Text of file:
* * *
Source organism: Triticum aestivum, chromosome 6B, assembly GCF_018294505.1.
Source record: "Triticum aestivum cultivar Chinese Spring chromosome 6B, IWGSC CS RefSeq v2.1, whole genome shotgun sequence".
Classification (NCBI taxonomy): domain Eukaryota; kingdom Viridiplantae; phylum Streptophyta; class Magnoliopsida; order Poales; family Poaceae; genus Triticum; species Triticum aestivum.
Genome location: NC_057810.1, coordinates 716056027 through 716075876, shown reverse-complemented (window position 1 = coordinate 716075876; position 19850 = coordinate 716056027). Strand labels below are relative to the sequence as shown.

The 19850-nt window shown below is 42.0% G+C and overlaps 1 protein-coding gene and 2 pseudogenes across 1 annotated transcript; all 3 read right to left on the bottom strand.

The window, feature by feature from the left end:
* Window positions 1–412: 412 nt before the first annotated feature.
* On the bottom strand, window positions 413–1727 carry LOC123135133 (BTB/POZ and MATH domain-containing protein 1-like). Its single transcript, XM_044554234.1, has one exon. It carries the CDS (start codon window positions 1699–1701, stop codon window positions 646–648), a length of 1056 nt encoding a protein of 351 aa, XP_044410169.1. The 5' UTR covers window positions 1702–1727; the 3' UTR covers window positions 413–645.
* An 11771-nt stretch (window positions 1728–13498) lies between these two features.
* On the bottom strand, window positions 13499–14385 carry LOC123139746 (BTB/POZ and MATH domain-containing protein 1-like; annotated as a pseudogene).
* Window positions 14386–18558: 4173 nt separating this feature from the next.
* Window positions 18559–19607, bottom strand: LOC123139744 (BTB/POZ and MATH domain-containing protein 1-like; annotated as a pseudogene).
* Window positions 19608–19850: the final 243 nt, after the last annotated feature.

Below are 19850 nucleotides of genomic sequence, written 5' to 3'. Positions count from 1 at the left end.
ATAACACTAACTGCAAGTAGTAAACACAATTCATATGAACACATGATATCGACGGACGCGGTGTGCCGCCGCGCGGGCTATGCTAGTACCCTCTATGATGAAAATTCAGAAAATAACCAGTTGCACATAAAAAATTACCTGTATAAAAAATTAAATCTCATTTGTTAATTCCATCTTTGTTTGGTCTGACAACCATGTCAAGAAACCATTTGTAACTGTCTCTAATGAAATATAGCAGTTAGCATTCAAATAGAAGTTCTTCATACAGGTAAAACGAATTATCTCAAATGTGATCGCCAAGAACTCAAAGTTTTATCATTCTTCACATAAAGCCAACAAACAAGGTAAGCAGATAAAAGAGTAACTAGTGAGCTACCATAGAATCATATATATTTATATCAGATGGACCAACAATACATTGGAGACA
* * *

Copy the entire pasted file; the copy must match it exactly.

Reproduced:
Source organism: Triticum aestivum, chromosome 6B, assembly GCF_018294505.1.
Source record: "Triticum aestivum cultivar Chinese Spring chromosome 6B, IWGSC CS RefSeq v2.1, whole genome shotgun sequence".
Classification (NCBI taxonomy): domain Eukaryota; kingdom Viridiplantae; phylum Streptophyta; class Magnoliopsida; order Poales; family Poaceae; genus Triticum; species Triticum aestivum.
Genome location: NC_057810.1, coordinates 716056027 through 716075876, shown reverse-complemented (window position 1 = coordinate 716075876; position 19850 = coordinate 716056027). Strand labels below are relative to the sequence as shown.

The 19850-nt window shown below is 42.0% G+C and overlaps 1 protein-coding gene and 2 pseudogenes across 1 annotated transcript; all 3 read right to left on the bottom strand.

The window, feature by feature from the left end:
* Window positions 1–412: 412 nt before the first annotated feature.
* On the bottom strand, window positions 413–1727 carry LOC123135133 (BTB/POZ and MATH domain-containing protein 1-like). Its single transcript, XM_044554234.1, has one exon. It carries the CDS (start codon window positions 1699–1701, stop codon window positions 646–648), a length of 1056 nt encoding a protein of 351 aa, XP_044410169.1. The 5' UTR covers window positions 1702–1727; the 3' UTR covers window positions 413–645.
* An 11771-nt stretch (window positions 1728–13498) lies between these two features.
* On the bottom strand, window positions 13499–14385 carry LOC123139746 (BTB/POZ and MATH domain-containing protein 1-like; annotated as a pseudogene).
* Window positions 14386–18558: 4173 nt separating this feature from the next.
* Window positions 18559–19607, bottom strand: LOC123139744 (BTB/POZ and MATH domain-containing protein 1-like; annotated as a pseudogene).
* Window positions 19608–19850: the final 243 nt, after the last annotated feature.

Below are 19850 nucleotides of genomic sequence, written 5' to 3'. Positions count from 1 at the left end.
ATAACACTAACTGCAAGTAGTAAACACAATTCATATGAACACATGATATCGACGGACGCGGTGTGCCGCCGCGCGGGCTATGCTAGTACCCTCTATGATGAAAATTCAGAAAATAACCAGTTGCACATAAAAAATTACCTGTATAAAAAATTAAATCTCATTTGTTAATTCCATCTTTGTTTGGTCTGACAACCATGTCAAGAAACCATTTGTAACTGTCTCTAATGAAATATAGCAGTTAGCATTCAAATAGAAGTTCTTCATACAGGTAAAACGAATTATCTCAAATGTGATCGCCAAGAACTCAAAGTTTTATCATTCTTCACATAAAGCCAACAAACAAGGTAAGCAGATAAAAGAGTAACTAGTGAGCTACCATAGAATCATATATATTTATATCAGATGGACCAACAATACATTGGAGACA